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Slang of African American Essay

Updated April 22, 2022
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Slang of African American Essay essay

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Introduction

African American Vernacular English (AAVE) is a dialect of English, also referred to as Black English, Ebonics, or African American English. AAVE has historically been ridiculed by the majority population of Standard or Mainstream American English (SAE) speakers and dismissed as slang. However, AAVE has its own grammatical structure and rules for speech, and is simply another way of communication. Linguistic features: Some trademarks of AAVE which separate it from SAE include the substitution /a/ for vocalic –er, omission of /g/ from –ing, and the substitution of /f/f sounds for /th/ sounds. Phonological features can include morphosyntactic patterns such as “’bouta”. Morphosyntactic patterns are commonly found in other parts of the world, however, their usage is largely unheard of in the United States.

Generally speaking, morphosyntactic features are similar to contractions in SAE. Wherever AAVE is “missing” words, SAE speakers utilize contractions. Another difference between the two dialects is the use of multiple negatives in AAVE. In AAVE, multiple negatives enforce the meaning of the sentence. Double negatives are strongly discouraged in SE, but they are found in multiple languages including Chinese, Arabic, and Shakespearean English. The habitual “be” is also a hallmark of AAVE. White people and non-AAVE speakers assume that a sentence such as “he be working” is the same as “he is working”, but this is actually not the case. This tense refers to a person who is in the habit of working, or works sometimes but perhaps not right now. Another example of the habitual “be” is “the coffee be hot”. The coffee is not necessarily hot at the moment in which this sentence is spoken, but rather the speaker is alluding to coffee generally being hot. The Habitual “be” is often mistaken as a simple error when in fact it is simply another tool of expression, one which does not exist in SAE. It is important to keep in mind that everyone’s speech is as rich and complicated as ones’ own, and that the people who are said to speak “correctly” are generally those who have privilege and power. Those who speak differently are not inherently incorrect. Slang vs dialects: Slang is the usage of newly-coined, informal vocabulary that rapidly changes on a daily basis.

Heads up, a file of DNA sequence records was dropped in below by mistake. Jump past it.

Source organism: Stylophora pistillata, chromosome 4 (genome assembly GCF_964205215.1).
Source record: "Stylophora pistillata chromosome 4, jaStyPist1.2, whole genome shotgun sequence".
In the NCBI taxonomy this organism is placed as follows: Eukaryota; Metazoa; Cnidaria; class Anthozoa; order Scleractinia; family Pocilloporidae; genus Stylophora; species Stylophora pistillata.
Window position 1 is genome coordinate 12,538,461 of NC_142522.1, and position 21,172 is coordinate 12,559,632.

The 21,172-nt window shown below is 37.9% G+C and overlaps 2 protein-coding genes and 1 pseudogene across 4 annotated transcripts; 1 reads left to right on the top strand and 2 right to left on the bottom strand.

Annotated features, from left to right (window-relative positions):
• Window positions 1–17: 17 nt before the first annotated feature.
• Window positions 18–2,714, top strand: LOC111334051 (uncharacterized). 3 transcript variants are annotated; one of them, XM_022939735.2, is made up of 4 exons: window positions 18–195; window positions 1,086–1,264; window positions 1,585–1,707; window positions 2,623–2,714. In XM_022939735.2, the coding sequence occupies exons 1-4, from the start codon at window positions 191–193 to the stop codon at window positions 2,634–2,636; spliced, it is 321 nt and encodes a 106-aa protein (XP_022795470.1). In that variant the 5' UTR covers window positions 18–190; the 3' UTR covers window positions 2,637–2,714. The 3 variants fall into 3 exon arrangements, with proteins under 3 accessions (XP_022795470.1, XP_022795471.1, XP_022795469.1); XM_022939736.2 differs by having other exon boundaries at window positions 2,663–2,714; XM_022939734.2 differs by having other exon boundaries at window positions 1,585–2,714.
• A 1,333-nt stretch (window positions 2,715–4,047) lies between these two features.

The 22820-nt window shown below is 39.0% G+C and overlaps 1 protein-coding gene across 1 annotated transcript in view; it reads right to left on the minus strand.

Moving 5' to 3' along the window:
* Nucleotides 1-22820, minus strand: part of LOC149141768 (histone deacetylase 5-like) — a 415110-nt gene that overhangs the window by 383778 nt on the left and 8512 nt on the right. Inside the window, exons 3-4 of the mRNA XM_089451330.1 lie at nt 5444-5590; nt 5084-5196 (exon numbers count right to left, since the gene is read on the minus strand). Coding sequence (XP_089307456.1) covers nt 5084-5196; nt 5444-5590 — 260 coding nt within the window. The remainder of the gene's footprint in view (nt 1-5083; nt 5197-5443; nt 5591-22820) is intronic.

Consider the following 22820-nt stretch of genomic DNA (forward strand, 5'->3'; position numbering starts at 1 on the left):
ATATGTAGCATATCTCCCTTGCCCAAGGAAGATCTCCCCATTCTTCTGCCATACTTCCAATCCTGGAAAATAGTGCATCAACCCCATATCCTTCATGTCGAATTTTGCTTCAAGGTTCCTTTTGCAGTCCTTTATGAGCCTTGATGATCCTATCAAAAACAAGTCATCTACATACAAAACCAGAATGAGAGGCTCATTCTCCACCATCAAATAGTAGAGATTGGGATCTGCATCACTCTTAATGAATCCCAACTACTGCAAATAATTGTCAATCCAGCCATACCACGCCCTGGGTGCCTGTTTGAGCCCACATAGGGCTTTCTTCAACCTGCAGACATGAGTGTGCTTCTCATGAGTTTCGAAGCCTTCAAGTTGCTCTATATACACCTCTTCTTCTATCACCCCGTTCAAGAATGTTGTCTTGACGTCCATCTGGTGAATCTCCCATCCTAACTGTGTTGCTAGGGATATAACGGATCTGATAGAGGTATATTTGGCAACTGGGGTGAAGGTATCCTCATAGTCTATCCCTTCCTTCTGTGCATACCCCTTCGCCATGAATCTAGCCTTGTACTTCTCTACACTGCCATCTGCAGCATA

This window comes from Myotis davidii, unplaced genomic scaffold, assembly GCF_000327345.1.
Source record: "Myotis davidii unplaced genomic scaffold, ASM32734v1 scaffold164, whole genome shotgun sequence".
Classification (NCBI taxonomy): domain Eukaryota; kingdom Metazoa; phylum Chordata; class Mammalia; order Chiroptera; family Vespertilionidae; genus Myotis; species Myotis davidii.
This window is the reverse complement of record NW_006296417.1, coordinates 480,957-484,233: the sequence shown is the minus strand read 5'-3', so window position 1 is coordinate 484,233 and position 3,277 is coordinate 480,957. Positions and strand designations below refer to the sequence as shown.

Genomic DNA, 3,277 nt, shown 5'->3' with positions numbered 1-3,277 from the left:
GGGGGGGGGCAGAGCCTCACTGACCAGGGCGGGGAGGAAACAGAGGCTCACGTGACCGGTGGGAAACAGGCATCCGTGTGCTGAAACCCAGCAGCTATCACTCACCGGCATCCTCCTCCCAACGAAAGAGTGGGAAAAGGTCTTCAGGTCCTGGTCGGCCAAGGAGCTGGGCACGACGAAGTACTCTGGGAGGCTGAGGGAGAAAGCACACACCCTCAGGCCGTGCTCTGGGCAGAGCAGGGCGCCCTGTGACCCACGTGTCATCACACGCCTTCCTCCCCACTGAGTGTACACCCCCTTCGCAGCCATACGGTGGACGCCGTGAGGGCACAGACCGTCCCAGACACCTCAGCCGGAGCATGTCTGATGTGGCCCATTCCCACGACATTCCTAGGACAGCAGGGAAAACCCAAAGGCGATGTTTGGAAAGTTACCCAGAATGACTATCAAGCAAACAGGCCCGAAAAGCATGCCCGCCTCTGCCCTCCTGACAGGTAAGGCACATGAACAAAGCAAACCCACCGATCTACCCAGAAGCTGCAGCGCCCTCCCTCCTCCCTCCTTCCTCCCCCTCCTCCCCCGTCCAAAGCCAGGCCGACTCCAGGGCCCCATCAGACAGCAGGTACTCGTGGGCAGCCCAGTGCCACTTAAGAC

The usage of these words can mark group membership due to their creation by individuals who identify with a certain social group. For example, children at a certain school or of a certain age may create and use slang words. Some other examples of such certain socially definable groups who use a subcategory of slang (jargon) include waitresses, jazz musicians, police officers, etc. Thus, the use of slang reflects an individual’s membership in a certain social group as well as their attitudes. Negative attitudes towards AAVE’s legitimacy: Unfortunately, the prejudiced attitude surrounding AAVE is also present in some speech-language pathologists, who refer to the dialect as improper speech, slang, or “unintelligent speech”. Dialects do not equate disorders. Some pathologists treat all speech which is not standard English (SAE) as deficient, seeking to erase dialects altogether from their patients. Ideally, speech pathologists would not have to correct AAVE at all, and those who spoke this dialect would be respected. However, American society is far from ideal in its treatment of Black individuals. Codeswitching and its unfortunate necessity: Prejudice against the language African Americans speak is a major part of the systemic and institutional racism that so many deny today—one of the factors that dooms Black children from their earliest years of schooling. Employers, teachers, and professors will undoubtedly make assumptions about AAVE speaking children’s intelligence and ability to function.